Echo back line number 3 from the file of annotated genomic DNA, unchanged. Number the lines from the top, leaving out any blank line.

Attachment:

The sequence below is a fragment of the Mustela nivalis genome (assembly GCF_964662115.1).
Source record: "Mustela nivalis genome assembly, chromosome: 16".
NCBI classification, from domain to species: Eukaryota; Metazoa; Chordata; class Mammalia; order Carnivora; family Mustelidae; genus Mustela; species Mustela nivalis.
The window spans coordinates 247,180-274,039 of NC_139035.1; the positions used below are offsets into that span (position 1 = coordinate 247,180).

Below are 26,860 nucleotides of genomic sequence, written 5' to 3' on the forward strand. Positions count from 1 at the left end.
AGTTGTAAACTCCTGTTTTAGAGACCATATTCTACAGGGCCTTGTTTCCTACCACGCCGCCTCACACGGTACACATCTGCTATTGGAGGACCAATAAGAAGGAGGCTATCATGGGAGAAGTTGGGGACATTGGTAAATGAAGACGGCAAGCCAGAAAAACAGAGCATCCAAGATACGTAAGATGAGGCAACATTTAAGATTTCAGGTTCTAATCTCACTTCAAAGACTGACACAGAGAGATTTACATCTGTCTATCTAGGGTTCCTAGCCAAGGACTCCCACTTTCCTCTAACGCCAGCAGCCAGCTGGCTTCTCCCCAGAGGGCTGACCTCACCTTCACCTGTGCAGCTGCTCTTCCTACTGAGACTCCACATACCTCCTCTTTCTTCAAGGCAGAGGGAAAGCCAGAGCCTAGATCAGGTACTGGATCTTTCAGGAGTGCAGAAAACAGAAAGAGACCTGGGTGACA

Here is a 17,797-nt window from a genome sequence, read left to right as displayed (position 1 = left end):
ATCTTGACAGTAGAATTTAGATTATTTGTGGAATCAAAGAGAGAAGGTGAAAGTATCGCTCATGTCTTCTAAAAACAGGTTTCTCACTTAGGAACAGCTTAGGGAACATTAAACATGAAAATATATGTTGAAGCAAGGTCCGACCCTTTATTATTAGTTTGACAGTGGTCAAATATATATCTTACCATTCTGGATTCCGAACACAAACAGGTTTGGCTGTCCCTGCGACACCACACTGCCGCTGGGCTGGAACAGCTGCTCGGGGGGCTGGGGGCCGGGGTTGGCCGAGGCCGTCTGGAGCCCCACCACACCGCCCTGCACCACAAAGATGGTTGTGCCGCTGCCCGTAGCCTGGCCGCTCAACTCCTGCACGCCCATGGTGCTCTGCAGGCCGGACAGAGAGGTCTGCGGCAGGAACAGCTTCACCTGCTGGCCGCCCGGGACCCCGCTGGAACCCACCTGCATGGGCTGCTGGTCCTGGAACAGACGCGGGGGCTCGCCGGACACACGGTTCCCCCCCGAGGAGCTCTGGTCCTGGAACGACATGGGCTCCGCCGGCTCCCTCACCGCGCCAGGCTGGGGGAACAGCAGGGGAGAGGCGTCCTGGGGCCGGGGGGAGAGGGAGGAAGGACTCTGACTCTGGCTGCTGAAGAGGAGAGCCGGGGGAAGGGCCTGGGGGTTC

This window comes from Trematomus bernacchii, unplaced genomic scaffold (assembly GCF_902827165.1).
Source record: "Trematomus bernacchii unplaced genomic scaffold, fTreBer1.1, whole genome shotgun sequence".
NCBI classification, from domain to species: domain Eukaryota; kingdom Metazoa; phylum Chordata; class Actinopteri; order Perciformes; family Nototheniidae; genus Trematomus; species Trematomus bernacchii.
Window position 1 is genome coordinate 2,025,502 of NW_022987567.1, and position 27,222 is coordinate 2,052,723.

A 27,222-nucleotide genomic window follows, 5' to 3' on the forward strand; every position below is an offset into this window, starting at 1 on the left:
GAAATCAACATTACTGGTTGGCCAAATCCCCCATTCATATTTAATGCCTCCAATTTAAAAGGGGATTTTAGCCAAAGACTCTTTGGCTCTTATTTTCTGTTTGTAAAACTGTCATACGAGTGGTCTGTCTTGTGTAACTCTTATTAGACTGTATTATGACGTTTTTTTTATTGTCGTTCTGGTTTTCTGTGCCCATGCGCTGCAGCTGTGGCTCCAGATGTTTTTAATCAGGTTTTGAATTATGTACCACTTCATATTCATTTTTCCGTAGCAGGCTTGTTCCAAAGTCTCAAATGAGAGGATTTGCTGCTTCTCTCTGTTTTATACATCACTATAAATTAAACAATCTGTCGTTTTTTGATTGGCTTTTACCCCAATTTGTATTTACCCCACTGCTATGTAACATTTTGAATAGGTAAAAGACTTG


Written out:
NCBI classification, from domain to species: Eukaryota; Metazoa; Chordata; class Mammalia; order Carnivora; family Mustelidae; genus Mustela; species Mustela nivalis.